Climate change may in fact do us in whatever population level we are at, and fewer people does not necessarily mean less warming emissions. Bigger deal though may be regional mismatches of resources and population and domino effects from that. There is the confluence of areas with more poverty, less education, higher birth rates, and more likely impact of climate change on limiting resources like fresh water and food.
Meanwhile many regions with relative wealth (responsible for most of the damage), higher education, and lower birth rates, may experience less severe climate impacts and be better able to implement adaptations.
Climate change refugees, likely mostly young, may be the base making up for low birth rates in wealthier nations, if allowed in.
We’ve been on this on the SDMB for 20 years, back when the conventional wisdom was that we were facing a population explosion. There was clear evidence even then that a demographic transition was taking place. The U.N even had models then showing a decline in global population after 2050 or so.
The thing about Africa annoys me a bit, because all through my life (and I’m 42) I can remember people framing it as Africa being the continent that is “just about to” explode in population.
Instead, the total population of the whole, vast continent of Africa, is still less than India’s. That doesn’t mean it won’t still explode at some point, but I feel for decades a lot of commentators and armchair experts have had us looking the wrong way.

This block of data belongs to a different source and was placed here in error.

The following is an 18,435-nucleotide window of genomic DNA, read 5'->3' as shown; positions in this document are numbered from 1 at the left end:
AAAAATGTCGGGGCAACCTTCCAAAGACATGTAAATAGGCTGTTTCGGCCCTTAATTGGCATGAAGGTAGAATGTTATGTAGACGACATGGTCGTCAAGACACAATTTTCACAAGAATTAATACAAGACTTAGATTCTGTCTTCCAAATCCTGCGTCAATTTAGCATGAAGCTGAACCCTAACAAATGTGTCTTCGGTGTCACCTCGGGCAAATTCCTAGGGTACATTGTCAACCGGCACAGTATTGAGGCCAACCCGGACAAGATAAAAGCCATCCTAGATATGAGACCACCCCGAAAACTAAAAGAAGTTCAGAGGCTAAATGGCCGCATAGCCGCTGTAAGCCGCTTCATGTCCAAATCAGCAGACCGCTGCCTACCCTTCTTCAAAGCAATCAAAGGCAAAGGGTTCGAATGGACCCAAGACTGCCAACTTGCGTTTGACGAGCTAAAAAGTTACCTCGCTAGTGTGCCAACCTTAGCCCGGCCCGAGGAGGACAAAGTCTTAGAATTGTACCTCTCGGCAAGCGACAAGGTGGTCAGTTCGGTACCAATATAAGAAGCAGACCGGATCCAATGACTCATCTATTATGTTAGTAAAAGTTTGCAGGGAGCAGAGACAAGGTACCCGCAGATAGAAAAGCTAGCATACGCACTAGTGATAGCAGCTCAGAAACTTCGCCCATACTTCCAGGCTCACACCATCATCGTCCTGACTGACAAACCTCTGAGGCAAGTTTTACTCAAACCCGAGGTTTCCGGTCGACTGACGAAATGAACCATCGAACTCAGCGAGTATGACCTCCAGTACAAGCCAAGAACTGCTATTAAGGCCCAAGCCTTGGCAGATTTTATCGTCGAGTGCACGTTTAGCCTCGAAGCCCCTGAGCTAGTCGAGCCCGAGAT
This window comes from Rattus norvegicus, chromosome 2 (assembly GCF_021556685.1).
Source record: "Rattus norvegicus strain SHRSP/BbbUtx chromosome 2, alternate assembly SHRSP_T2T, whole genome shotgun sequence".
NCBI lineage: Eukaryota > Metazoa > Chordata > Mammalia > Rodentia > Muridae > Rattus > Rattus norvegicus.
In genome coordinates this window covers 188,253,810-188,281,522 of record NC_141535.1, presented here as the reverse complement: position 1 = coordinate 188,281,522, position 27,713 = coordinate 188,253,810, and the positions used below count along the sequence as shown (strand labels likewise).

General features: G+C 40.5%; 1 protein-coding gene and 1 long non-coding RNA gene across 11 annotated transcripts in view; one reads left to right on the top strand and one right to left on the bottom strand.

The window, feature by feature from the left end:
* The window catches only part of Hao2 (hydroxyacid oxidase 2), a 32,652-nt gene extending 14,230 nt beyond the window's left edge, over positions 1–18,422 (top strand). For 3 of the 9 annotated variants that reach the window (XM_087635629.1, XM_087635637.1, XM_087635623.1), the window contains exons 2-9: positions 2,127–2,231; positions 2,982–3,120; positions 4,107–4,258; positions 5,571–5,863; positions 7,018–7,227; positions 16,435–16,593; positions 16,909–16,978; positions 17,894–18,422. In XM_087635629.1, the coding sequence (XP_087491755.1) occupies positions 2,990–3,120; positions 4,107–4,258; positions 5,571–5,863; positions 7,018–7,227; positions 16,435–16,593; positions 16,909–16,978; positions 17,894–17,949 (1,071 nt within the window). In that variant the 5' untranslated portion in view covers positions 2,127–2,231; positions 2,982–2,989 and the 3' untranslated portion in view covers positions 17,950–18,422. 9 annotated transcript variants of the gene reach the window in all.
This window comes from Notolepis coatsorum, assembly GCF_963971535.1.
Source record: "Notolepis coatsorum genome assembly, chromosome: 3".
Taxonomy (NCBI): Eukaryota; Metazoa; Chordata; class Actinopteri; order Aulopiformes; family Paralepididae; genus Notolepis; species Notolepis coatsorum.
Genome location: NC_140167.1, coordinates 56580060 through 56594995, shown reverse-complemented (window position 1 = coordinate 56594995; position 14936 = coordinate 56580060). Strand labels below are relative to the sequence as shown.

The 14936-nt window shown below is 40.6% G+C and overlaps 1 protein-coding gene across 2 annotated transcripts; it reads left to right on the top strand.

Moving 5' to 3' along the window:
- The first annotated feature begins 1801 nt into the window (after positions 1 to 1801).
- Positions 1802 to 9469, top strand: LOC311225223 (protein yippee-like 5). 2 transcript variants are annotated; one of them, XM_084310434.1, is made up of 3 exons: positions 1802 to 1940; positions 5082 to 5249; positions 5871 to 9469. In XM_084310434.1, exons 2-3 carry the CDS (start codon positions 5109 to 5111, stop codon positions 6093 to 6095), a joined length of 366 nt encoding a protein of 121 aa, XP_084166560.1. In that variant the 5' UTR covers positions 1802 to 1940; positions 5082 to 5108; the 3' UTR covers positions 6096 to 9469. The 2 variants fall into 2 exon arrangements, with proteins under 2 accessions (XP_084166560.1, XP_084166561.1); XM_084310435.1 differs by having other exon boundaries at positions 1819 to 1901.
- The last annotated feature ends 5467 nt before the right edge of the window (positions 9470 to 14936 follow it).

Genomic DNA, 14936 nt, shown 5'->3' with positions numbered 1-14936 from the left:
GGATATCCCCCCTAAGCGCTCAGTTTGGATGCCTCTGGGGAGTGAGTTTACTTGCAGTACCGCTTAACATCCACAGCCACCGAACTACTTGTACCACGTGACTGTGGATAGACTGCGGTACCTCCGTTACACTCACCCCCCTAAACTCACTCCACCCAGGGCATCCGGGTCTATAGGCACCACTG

Not only has Africa’s population not grown anywhere near as fast as many of those estimates, the issue should be more about resource footprint anyway. So our eyes should have been on the Western countries (particularly the US), and China the whole time (despite being a developing country, China’s resource footprint per capita is still not great for things like CO2 emissions and plastic use).
One reason Africa’s population hasn’t “exploded” as predicted is the number of dead from war, famine, and disease combined with a lack of modern medical care. I would have much preferred the reason to have been a reduced birth rate rather than a high death rate.
Sure, but as grim as that is, it was somewhat predictable.
Like I say, the rhetoric annoys me, because Africa has been blamed, essentially, for many of the world’s problems, for something that they haven’t done yet. Meanwhile in the Western world we’ve been busy cooking all the fossils and generally exporting a way of life that is not sustainable for over a century.
Actually birth rates are coming down across Africa, as the same demographic shifts are happening as elsewhere. How big a factor it is among all the other things you list is debateable, but there is no arguing about the direction.
In general, the birth rates are declining around the world and the standard of living is increasing. That doesn’t mean that everywhere now people are rich and have few children. It means that we’re closer in income and birth rates than you may think. You might want to read the book Factfulness by Hans Rosling et al.
I think it’s an easy misconception to have if you have only watched news reports in the past few decades, which always manage to highlight terribly crowded and poverty-stricken slums. But the confounding reality is that the continent’s population is “only” a billion currently, less than India’s or China’s individually.